Johan Theorin's first mystery novel, Skumtimmen (Echoes from the Dead) is about a little boy who disappears in the 1970s. The main character, Gerlof Davidsson, is an 80 year old sea captain who, together with his daughter, Julia, wants to solve the mystery of his grandson's disappearance.

Theorin wisely lets the main characters of the next novel, Nattfåk (The Darkest Room), be a newly transplanted family from Stockholm and Gerlof Davidsson is more of a secondary character, a low-key adviser to the problem-solver, who is his grandniece, Tilda Davidsson, a young recently graduated policewoman assigned to Northern Öland. With the help of Gerlof, Tilda investigates the suspicious drowning of a member of this young Stockholm family. The family's father is also active in solving the mystery and is helped by Gerlof's knowledge of life at sea.

Gerlof Davidsson returns again in the third novel, Blodläge (The Quarry), not as the main character, but becomes aquainted with the main character, helps him solve a mystery and he even saves his life. Theorin is realiatic and does not let Gerlof do the impossible; an eighty year old man does not have the strength to fight villains; but there are still ways of out-foxing an adversary, which Theorin cleverly shows.

To shift the focus of Theorin's stories from different individuals and still let already established characters play a part, is an older method of novel-writing. But why not use it? It adds depth to the series. By not having the same point of view in every chapter or novel, Theorin avoids repetition and the 'wearing out' of his characters. Also, anything can happen to the main characters whom the reader learns to know and care about. (I am constantly worried that Gerlof Davidsson will get hurt. Older people are so fragile, so it would not take much to do him in.) We also get to know what happens to the some of the main characters (= the Davidsson family) in the next novel, even though they are not the main focus of the novel.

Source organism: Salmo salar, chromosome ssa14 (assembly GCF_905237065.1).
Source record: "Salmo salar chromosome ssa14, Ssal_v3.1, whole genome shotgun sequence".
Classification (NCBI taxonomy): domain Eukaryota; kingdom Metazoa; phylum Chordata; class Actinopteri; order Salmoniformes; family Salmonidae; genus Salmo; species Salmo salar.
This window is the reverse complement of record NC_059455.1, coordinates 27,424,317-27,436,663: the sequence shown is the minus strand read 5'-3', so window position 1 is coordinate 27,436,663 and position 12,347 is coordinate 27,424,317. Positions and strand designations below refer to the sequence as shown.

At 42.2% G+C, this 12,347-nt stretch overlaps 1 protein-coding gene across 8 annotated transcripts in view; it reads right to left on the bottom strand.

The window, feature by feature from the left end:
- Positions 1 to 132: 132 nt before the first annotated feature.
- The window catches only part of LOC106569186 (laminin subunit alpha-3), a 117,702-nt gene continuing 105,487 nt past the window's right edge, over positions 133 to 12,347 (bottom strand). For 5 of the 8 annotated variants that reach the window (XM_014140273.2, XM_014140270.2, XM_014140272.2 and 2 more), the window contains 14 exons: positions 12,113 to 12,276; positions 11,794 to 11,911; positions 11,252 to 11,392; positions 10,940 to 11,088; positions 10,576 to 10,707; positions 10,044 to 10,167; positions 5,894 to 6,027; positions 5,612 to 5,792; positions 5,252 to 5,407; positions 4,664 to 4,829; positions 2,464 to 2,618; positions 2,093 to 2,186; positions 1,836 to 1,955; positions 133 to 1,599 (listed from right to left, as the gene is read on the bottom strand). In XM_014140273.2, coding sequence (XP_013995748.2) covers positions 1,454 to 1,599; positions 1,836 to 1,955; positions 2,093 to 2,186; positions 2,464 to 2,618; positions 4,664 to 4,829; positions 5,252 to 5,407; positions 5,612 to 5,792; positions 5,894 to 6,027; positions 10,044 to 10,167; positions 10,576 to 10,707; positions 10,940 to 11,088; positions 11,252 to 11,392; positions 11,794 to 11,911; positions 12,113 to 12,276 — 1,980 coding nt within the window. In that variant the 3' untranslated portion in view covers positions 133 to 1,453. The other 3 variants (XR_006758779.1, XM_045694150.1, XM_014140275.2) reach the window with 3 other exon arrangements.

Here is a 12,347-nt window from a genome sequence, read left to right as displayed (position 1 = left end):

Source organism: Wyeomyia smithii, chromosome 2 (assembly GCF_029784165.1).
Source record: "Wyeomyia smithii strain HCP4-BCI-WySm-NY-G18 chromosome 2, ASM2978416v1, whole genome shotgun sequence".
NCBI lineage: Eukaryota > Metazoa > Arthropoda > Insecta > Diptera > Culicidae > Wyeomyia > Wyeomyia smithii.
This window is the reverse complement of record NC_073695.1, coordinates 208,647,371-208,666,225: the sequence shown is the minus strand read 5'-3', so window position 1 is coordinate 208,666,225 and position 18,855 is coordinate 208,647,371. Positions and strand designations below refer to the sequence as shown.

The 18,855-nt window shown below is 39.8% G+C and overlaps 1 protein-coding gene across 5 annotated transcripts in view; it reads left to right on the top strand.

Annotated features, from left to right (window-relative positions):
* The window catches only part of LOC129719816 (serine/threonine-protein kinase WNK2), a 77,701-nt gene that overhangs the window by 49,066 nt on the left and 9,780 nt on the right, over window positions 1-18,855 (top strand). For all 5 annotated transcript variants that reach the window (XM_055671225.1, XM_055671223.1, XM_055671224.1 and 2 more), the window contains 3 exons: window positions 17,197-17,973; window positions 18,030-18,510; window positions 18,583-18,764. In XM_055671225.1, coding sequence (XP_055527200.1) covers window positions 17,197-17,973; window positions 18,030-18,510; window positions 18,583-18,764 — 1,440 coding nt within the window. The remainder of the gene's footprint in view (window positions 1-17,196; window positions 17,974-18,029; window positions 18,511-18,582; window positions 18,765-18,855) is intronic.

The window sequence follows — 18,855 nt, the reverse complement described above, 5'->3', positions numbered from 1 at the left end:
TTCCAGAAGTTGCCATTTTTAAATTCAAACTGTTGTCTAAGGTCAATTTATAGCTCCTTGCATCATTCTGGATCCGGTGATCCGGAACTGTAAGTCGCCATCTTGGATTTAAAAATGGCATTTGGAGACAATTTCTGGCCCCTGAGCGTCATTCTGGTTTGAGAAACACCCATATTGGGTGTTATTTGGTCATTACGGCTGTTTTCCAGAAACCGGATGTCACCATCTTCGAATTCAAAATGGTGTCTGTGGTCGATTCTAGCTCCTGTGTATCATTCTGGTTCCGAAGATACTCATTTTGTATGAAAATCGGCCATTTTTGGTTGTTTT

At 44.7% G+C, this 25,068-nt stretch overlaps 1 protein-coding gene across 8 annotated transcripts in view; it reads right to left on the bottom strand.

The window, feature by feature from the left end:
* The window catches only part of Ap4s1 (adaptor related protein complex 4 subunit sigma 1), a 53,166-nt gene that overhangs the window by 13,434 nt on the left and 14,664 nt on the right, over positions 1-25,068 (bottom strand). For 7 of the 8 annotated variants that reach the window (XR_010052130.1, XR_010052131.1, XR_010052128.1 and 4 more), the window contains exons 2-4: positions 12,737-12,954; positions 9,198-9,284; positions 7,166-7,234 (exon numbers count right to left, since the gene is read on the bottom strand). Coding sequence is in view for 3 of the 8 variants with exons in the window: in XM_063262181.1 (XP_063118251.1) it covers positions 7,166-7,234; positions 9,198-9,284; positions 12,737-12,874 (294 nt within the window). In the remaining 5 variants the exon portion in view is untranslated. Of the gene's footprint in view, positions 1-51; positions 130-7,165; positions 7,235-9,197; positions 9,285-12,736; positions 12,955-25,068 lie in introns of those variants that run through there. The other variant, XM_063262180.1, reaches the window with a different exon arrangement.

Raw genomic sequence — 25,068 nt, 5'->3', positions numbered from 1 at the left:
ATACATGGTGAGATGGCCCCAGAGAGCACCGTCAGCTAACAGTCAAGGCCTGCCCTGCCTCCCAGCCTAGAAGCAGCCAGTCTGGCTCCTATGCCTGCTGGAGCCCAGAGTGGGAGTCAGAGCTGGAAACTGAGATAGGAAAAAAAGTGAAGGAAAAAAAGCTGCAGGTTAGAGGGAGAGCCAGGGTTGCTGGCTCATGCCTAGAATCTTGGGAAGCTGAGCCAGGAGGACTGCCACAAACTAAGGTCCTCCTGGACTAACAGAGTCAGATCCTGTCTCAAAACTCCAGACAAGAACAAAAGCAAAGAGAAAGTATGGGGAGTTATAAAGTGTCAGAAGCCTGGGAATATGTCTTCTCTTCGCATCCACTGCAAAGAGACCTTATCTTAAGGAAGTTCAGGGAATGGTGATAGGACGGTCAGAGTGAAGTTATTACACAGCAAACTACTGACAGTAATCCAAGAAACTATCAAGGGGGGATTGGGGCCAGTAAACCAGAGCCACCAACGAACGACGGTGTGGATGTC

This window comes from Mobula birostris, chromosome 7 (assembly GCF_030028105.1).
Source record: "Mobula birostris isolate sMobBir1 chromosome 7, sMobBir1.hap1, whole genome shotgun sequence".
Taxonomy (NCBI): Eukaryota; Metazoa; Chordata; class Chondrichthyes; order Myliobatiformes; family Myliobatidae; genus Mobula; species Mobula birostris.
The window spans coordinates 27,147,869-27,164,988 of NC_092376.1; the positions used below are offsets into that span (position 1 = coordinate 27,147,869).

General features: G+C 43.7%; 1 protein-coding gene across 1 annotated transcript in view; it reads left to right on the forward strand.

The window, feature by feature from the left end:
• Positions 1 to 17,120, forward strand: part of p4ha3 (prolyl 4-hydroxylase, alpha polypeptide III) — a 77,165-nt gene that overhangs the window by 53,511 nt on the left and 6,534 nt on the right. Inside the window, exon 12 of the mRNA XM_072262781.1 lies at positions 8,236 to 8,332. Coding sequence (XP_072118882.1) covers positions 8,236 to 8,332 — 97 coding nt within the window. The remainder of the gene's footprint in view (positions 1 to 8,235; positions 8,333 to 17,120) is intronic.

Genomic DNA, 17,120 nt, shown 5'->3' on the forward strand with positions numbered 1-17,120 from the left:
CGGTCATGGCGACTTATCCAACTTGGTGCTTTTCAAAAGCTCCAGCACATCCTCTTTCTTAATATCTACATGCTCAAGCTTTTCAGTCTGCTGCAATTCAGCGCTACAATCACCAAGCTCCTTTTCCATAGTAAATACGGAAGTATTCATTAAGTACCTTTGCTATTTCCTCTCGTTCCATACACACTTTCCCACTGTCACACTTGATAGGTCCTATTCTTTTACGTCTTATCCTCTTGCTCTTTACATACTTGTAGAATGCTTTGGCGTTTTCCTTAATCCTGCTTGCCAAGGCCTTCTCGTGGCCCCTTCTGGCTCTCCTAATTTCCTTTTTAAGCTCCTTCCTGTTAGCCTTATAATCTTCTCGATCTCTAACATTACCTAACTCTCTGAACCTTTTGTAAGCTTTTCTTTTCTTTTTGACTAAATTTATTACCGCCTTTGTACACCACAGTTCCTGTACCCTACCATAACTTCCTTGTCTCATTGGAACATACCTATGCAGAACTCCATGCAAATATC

Theorin uses different kinds of texts to enrich his stories. In the second novel, a story written by the mother of the victim adds to the plot with a mix of facts, fancy and red herrings. The same technique of a text-within-the-text, is to be found in the third novel. Gerlof Davidsson, not having the heart to burn his late wife's diaries, reads them guiltily and learns things about his wife that he had no way of knowing while she was alive. The reader learns about the thoughts and feelings of a character, who was dead in the first two novels. Instead of creating a new character Theorin gives a voice to a character who was only talked about and remembered by the other characters earlier; now her voice adds to the plot.

I enjoyed reading Theorin's first novel so much that I read it twice. I am tired of mystery novels overly filled with weird and gruesome descriptions. Theorin's novels do have some unpleasant parts - they are after all mysteries and someone gets killed - but he does not overdo it. There is always a meaning to every detail. One of the things I don't like about many modern Swedish crime/detective/mystery novels is that they have too much blood, gore and macabre desolation. I dearly hope that Johan Theorin does not become tempted to write more gruesomeness into this last novel, like so many other Swedish mystery writers. This is what made me tire of Henning Mankell's novels. They left me cold. Johan Theorin's Quartet about Öland [at least the three that I have read] end with hope.
 
Theorin has written a novel for each of the four season in his series about Öland: Skumtimmen/Echoes from the Dead is for autumn, Nattfåk/The Darkest Room is about winter, Blodläge/The Quarry is about spring, and the last novel, which has not yet been translated into English, Rörgast, is about summer. 

Happy summer to you all! I thought I would have time to do a lot of reading and even write my own stories. But it doesn't look like I'll have much time for that this summer.

Best wishes,
Anna



First Commenter:
Alex J. Cavanaugh